5.During summer 2013, a recycling optimization program was conducted in classrooms and general purpose buildings throughout campus. Excess trash bins were removed from common spaces in buildings and all recycling bins were paired with trash cans and were provided with labels demonstrating what to recycling. In total over 300 recycling bins were added.
6.In celebration of America Recycles Day 2013, the Campus Environmental Center and the Office of Sustainability, with support from Facilities Services, UT Athletics, and Division of Housing and Food Services created the world’s largest recyclable cardboard box fort. This outreach activity aimed to energize students about recycling and environmental initiatives on campus.
7.Standard procedure to use University Surplus to move/eliminate unwanted furniture. Once a week school districts and/or open enrollment charter schools in the state are allowed to come and select furniture and electronics for their schools. All UT personnel have this option for needs at their workspace. Also, surplus computers are donated to the Texas Department of Criminal Justice. We also offer all surplus items for auction 3 times a year.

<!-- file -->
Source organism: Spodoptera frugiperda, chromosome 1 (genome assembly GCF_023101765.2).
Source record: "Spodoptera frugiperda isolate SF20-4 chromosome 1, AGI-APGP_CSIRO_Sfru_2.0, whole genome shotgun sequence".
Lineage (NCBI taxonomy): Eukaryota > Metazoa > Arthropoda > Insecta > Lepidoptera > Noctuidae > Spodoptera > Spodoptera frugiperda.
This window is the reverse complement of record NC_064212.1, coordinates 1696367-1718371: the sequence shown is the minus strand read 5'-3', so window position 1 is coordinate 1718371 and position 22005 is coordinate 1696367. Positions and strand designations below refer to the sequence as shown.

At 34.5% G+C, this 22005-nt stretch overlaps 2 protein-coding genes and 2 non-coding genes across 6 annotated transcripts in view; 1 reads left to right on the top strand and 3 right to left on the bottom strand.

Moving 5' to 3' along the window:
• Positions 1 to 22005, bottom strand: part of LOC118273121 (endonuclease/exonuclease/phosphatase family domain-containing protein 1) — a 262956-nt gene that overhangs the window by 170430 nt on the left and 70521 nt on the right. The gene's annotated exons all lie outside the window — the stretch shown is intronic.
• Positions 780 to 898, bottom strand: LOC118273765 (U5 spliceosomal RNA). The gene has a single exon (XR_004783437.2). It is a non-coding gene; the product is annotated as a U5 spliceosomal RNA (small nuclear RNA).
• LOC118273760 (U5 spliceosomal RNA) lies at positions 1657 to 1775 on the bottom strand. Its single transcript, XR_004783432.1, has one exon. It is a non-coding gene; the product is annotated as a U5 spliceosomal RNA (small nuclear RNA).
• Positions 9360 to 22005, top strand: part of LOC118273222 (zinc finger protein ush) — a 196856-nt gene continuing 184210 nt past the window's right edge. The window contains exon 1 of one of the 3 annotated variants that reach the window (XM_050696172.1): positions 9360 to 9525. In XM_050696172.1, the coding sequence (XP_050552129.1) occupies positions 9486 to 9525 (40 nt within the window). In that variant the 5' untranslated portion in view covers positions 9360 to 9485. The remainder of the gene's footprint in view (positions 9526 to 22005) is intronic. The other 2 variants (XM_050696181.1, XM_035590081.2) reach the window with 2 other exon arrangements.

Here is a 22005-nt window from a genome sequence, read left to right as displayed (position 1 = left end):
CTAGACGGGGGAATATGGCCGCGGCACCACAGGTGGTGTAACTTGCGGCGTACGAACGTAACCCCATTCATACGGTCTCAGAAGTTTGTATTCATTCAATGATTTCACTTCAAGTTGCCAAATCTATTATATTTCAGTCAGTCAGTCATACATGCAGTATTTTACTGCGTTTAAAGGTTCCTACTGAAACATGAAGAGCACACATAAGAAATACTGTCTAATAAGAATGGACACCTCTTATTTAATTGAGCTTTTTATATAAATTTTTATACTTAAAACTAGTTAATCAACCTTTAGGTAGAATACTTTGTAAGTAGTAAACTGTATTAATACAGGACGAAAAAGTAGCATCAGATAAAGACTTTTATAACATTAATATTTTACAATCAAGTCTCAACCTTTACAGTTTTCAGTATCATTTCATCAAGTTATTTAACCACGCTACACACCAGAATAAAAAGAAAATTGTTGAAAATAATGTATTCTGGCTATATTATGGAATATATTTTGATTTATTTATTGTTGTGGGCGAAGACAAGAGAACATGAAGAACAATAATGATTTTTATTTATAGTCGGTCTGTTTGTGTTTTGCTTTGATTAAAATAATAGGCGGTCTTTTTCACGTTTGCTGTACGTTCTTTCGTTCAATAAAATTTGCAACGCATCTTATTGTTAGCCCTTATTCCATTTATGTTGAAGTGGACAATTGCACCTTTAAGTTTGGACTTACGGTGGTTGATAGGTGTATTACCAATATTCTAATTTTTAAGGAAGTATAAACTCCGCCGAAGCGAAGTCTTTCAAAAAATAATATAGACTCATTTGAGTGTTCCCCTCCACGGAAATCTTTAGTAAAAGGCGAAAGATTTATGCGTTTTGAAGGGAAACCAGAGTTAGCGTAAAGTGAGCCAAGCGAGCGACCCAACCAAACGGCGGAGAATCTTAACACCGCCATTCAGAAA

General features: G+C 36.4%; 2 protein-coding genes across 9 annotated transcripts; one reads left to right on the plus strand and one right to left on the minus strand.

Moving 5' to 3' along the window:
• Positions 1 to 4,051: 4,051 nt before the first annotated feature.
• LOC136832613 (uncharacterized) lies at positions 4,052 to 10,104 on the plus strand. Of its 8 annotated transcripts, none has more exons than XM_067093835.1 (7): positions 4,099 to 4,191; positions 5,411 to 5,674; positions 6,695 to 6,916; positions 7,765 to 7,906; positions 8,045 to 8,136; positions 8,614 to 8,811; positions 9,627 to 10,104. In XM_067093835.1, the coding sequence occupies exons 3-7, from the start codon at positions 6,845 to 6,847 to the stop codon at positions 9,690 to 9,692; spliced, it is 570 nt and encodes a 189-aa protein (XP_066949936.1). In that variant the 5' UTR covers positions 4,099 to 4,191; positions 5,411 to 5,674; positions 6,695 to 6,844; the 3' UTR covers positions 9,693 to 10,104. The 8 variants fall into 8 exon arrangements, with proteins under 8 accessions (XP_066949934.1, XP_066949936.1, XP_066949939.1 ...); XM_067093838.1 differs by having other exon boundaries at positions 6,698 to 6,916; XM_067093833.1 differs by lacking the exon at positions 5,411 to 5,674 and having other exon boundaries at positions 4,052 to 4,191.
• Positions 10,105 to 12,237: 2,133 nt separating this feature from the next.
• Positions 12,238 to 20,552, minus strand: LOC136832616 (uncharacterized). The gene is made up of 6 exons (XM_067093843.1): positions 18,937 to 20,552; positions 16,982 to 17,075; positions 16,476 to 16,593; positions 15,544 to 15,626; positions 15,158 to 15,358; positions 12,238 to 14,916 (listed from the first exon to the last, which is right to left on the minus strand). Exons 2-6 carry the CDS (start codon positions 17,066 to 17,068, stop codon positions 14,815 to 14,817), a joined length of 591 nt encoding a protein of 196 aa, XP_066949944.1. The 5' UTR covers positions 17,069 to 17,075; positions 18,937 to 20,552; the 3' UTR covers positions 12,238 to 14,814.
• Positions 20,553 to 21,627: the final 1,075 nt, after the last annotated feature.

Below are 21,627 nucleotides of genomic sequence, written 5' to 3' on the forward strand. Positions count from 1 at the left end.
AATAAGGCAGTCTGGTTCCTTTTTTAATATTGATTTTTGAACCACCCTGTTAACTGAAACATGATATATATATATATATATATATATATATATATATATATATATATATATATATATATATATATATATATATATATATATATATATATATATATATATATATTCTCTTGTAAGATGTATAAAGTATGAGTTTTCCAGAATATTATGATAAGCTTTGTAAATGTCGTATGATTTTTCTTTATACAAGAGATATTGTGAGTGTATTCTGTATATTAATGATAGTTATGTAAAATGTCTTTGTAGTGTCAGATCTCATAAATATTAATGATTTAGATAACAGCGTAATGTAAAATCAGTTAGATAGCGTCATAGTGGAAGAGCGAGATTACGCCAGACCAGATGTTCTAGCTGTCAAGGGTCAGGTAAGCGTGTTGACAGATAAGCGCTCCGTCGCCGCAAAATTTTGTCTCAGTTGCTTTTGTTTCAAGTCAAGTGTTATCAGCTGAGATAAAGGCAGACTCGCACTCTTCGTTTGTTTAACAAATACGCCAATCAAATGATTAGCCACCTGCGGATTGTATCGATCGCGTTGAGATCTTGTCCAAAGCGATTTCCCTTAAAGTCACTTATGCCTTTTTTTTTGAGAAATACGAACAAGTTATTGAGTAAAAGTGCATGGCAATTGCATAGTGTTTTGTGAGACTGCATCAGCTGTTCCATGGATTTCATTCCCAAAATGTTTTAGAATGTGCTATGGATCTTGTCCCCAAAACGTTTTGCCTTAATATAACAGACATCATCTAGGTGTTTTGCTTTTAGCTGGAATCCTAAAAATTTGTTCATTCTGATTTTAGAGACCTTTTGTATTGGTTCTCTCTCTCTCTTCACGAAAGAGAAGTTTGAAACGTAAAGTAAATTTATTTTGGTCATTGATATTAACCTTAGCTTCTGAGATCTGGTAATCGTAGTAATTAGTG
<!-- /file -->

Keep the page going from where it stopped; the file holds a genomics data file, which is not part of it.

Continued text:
8.UT Furniture Shop is a popular way to refurbish old furniture rather than buying new. They also re-furbish pieces of wood into toys to contribute to “Orange Santa” once a year.
9.Newly implemented wood pallet recycling program saved 27 tons in its first year.
10.Increasing rate of recycling in campus residential halls and on-campus dining.
11.Division of Housing and Food Service placed several multi-function waste/recycling/compost stations throughout their facilities and scheduled staff to be onsite promoting usage
12.The AT&T conference center has also been recycling and composting in the past couple years.
13.Composting Animal Bed Waste from animal research and food waste from charter schools

A brief description of any food donation programs employed by the institution:

Un-servable but edible food is collected in all dining locations for pick up by a local charity, Austin Baptist Food Pantry.

A brief description of any pre-consumer food waste composting program employed by the institution: